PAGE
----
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In vitro antifungal efficacy of selected essential oils in controlling fungi associated with the stem-end rot disease of mango (cv. Karutha Colomban) fruits and characterisation of antifungal components

Authors:

TD Kodituwakku,

University of Kelaniya, LK
About TD
Department of Plant and Molecular Biology
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GCM Ekanayake,

University of Kelaniya, LK
About GCM
Department of Plant and Molecular Biology
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KP Abeywickrama ,

University of Kelaniya, LK
About KP
Department of Plant and Molecular Biology
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R Jayakody

The Open University of Sri Lanka, LK
About R
Department of Botany, Faculty of Natural Sciences,
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Abstract

Karutha Colomban is one of the most delicious mango varieties popular among Sri Lankan consumers. A significant postharvest loss of mango takes place in every season due to diseases including stem-end rot (SER), which is caused by a group of endophytic fungal pathogens. In this research, in vitro antifungal efficacy of different concentrations of essential oils of basil, clove, and cinnamon were evaluated for their ability to control SER causing fungal pathogens of mango (cv. Karutha Colomban) as bio-safe alternatives to conventional fungicides by conducting liquid and disc volatilisation bioassays. Major bioactive compounds of the selected essential oils were identified by gas chromatography-mass spectroscopy (GC-MS). Basil and cinnamon bark oils (0.20–0.30 μL/mL) in liquid bioassay showed high efficacy against Lasiodiplodia theobromae, while basil and cinnamon leaf oils (0.40–0.60 μL/mL) successfully inhibited Pestalotiopsis sp. Cinnamon bark oil (0.60 μL/mL) was identified as the most effective oil against Phomopsis sp. According to disc volatilisation bioassay, vapour of cinnamon oils (0.20–0.40 μL/mL) were the most effective in controlling Lasiodiplodia theobromae. Pestalotiopsis sp. was efficiently controlled by clove and cinnamon bark oil (0.20–0.60 μL/mL) vapour. In vapour phase, clove and cinnamon oils (0.40 μL/mL) were the most effective against Phomopsis sp. According to GC-MS characterisation, methyl chavicol was the most abundant antifungal component in basil oil while it was (E)-cinnamaldehyde in cinnamon bark oil. Moreover, eugenol displayed the highest abundance in clove and cinnamon leaf oils. Based on in vitro studies, it could be concluded that cinnamon bark oil in liquid and vapour phases demonstrated a higher antifungal efficacy among the tested essential oils in controlling fungal pathogens causing SER of mango.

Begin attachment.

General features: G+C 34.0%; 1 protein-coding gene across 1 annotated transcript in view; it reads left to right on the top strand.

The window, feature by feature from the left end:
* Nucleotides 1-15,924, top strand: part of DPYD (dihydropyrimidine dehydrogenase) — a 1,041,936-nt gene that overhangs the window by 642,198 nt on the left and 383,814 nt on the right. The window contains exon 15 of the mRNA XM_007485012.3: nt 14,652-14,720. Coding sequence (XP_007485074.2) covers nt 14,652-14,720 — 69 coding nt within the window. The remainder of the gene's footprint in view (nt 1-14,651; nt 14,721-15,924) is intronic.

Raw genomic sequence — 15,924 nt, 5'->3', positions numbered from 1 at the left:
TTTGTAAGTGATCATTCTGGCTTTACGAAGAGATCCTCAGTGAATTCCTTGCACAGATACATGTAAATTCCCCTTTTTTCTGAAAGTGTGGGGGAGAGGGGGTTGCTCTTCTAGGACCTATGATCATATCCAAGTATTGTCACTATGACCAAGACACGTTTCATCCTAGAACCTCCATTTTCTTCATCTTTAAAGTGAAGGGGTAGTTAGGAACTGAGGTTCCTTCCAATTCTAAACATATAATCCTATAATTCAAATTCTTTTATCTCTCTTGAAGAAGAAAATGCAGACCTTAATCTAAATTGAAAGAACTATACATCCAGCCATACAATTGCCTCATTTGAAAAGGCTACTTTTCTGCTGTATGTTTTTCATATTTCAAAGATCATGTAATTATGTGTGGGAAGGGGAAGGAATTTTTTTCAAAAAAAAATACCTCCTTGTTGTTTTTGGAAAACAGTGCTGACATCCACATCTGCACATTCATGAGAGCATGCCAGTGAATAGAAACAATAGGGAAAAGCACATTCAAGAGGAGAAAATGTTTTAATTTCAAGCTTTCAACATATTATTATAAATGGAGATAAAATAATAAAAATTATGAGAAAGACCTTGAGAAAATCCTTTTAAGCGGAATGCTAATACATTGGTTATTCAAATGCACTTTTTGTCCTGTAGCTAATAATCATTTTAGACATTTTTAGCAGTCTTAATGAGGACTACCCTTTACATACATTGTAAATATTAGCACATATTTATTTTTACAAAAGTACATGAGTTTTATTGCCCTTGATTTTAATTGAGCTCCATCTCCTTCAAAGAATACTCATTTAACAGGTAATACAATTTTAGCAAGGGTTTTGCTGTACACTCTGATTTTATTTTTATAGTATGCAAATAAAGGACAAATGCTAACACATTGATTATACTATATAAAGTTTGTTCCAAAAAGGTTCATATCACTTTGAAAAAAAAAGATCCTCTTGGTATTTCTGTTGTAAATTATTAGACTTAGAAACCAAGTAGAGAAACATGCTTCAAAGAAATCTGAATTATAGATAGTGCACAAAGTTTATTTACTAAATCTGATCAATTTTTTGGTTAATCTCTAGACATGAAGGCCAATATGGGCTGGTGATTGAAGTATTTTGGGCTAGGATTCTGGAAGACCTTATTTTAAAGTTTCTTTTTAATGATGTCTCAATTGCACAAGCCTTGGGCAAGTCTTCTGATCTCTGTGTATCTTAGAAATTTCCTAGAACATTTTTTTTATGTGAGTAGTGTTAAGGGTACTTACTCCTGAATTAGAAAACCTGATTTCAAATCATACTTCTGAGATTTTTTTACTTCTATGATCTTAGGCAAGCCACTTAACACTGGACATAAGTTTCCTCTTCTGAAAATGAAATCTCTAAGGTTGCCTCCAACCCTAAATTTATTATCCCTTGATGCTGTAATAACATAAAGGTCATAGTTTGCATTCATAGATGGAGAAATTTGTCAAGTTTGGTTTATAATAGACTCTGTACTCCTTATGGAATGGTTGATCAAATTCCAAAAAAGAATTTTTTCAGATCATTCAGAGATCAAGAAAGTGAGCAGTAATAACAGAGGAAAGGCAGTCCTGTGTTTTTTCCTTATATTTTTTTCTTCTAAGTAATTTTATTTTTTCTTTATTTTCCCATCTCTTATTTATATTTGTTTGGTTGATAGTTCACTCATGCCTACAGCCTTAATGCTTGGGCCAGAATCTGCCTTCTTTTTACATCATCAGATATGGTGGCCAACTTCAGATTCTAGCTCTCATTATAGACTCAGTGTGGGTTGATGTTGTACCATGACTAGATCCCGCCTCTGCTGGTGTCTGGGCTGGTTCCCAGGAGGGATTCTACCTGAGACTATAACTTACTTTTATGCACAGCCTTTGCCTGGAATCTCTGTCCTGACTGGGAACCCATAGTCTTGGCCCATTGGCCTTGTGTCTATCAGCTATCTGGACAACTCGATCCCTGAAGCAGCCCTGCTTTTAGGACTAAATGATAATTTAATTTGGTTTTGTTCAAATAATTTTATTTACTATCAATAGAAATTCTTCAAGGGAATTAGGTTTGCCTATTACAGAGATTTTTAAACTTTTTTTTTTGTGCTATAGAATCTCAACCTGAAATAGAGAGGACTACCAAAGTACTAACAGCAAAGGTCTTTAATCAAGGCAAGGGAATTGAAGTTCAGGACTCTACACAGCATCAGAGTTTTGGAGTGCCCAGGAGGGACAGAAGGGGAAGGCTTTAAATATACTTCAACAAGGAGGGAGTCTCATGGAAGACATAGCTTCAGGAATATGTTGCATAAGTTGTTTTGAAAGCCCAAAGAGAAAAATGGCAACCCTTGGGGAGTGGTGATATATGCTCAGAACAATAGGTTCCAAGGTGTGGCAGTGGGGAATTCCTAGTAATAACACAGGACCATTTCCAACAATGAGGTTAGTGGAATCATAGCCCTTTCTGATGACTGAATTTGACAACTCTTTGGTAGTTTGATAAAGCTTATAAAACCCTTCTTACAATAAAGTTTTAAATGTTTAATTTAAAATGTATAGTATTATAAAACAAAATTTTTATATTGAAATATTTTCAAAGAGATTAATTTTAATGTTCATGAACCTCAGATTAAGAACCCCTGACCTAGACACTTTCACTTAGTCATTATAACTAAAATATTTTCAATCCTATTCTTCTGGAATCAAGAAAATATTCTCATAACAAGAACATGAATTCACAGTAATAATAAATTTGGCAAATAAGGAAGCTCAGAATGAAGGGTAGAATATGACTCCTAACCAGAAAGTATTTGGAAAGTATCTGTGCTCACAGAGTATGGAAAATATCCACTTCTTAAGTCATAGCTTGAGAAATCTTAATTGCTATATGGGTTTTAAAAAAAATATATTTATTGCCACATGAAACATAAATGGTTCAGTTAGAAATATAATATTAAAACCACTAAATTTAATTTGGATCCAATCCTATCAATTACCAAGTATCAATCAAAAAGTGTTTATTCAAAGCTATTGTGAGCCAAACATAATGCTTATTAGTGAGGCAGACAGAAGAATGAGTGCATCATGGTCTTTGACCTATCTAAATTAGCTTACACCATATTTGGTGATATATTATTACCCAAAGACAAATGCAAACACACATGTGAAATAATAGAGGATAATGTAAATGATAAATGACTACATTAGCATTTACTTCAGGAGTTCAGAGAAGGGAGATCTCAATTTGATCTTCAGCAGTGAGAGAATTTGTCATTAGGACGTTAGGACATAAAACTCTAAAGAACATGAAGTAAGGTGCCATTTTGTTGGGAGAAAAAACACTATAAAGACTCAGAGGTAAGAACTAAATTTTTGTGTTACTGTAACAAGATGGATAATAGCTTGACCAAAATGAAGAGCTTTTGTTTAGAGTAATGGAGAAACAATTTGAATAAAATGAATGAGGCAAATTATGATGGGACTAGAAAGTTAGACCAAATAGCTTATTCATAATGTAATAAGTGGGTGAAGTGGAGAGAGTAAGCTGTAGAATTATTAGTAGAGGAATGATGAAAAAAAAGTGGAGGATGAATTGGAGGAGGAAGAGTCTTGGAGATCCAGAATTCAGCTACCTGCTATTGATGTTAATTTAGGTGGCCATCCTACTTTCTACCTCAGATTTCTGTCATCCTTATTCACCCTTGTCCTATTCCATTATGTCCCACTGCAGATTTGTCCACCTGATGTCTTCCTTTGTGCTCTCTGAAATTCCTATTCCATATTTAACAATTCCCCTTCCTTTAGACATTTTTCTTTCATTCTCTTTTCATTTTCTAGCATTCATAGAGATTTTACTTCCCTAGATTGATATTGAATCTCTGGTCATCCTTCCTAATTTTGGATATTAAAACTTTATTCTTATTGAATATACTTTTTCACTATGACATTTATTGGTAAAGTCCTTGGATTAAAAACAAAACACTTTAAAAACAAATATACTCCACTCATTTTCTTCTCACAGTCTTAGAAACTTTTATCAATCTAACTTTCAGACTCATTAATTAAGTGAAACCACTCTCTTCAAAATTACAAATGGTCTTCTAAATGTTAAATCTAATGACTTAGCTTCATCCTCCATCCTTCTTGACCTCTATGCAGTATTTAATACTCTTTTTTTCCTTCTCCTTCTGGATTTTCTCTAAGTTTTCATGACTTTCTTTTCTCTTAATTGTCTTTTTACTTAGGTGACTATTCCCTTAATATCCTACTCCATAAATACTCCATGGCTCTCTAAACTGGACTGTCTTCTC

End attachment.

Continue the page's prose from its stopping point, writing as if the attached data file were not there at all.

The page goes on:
How to Cite: Kodituwakku, T., Ekanayake, G., Abeywickrama, K. and Jayakody, R., 2020. In vitro antifungal efficacy of selected essential oils in controlling fungi associated with the stem-end rot disease of mango (cv. Karutha Colomban) fruits and characterisation of antifungal components. Journal of the National Science Foundation of Sri Lanka, 48(2).
Published on 21 Jul 2020.
Peer Reviewed

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